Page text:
This can't be swept under the carpet with the excuse that the Barnett Formula will one day be replaced. This is a problem that affects us now. It is a loophole that can be fixed very easily by simply "ring-fencing" the NDRs we pay into the Treasury, so that the 27% cut only applies to the top up sum, not to the whole redistributed sum. It is an issue that should unite MPs from every party in Wales ... including the Tories and LibDems.

Come on. Let's see you stand up and fight.

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Anonymous said...

Oh, can we just forget this whingocracy and go and get powers to raise and spend our own revenue? This is just wasting time and energy.

The party's over lets look at ways of raising money as an independent state within the EU and allow the Brits to argue about crumbs off the table.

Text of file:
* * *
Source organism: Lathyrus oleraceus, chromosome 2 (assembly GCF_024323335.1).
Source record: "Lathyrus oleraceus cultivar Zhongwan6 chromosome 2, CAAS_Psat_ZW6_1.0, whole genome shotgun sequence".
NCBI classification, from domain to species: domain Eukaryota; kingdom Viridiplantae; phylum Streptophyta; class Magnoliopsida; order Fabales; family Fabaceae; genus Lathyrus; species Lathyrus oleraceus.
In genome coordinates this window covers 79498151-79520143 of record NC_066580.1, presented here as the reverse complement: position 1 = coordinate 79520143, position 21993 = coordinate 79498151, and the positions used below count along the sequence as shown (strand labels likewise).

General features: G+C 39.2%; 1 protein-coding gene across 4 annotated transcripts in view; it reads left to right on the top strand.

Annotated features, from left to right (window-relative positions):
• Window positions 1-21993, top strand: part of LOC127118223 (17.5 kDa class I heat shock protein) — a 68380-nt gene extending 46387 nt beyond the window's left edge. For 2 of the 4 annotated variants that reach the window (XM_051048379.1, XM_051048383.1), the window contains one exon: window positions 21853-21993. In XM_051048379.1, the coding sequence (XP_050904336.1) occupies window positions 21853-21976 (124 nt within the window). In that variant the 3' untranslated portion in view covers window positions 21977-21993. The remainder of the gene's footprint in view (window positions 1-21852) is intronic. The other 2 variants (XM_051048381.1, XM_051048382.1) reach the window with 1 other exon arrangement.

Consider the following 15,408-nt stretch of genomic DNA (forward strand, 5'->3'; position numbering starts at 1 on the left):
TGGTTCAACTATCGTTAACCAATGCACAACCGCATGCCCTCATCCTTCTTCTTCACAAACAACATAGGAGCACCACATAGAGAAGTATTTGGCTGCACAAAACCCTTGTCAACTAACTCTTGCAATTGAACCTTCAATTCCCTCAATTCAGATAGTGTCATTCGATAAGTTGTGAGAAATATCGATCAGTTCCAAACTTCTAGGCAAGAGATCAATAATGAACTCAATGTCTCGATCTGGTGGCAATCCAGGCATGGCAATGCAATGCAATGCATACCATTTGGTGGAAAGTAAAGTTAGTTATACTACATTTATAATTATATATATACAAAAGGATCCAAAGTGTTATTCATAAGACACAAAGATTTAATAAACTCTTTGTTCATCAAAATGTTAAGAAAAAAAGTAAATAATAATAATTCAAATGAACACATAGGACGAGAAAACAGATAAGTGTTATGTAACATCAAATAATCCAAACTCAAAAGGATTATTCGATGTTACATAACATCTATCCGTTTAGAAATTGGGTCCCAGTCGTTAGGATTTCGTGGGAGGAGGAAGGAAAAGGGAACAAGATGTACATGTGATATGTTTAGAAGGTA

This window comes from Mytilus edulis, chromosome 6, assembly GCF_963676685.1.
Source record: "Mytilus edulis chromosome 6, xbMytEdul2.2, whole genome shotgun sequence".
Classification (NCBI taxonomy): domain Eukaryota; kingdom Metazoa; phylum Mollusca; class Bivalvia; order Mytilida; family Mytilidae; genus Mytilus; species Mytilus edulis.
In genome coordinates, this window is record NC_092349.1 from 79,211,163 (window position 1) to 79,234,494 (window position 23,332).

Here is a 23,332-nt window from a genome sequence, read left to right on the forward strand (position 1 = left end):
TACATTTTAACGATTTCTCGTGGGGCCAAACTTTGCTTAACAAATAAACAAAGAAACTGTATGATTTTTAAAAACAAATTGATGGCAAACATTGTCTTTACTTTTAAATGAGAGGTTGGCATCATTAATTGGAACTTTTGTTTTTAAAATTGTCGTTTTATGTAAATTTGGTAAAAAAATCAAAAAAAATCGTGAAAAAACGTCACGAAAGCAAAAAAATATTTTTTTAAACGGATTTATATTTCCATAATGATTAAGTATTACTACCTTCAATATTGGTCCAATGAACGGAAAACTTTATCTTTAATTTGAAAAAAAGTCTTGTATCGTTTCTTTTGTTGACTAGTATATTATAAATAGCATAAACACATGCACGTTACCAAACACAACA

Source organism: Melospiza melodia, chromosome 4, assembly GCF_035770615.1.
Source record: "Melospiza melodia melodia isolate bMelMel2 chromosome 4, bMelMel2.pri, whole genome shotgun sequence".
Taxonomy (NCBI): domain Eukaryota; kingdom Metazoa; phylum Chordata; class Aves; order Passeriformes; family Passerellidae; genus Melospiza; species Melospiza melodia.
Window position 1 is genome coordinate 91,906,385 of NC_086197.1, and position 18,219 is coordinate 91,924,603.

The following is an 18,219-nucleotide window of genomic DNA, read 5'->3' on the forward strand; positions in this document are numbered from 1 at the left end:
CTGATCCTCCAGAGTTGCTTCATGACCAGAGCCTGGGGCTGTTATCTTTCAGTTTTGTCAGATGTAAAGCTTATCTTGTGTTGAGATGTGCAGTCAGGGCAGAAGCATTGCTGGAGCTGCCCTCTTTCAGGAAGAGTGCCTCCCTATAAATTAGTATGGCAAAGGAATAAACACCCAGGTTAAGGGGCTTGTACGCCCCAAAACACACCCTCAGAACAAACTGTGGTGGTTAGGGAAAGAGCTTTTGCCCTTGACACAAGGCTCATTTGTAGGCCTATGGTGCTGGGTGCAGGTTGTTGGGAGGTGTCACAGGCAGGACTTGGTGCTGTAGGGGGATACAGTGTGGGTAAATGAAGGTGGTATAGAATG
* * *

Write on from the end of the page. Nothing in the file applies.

C'mon MH, we're grown ups now. This is undignified.


MH said...

Macsen, that's the long term solution, but it won't affect the immediate problems in the system at all. For as long as we are part of the UK, we need to make sure we are treated as fairly as the other parts of the UK.

You call it whinging if you want. But if you were a policeman and someone came to tell you they had just been robbed, would you tell them to "Stop whinging"? Would you say, "You're grown up, sort it out for yourself"?

I'm not going to stop pointing out examples of how Wales is unfairly treated, because it is only by pointing out the unfairness that we will get people in Wales angry enough to do something to change it.

Anonymous said...

... or maybe you get a different police force and policies which mean you're not robbed in the first place. It's got to stop sometime.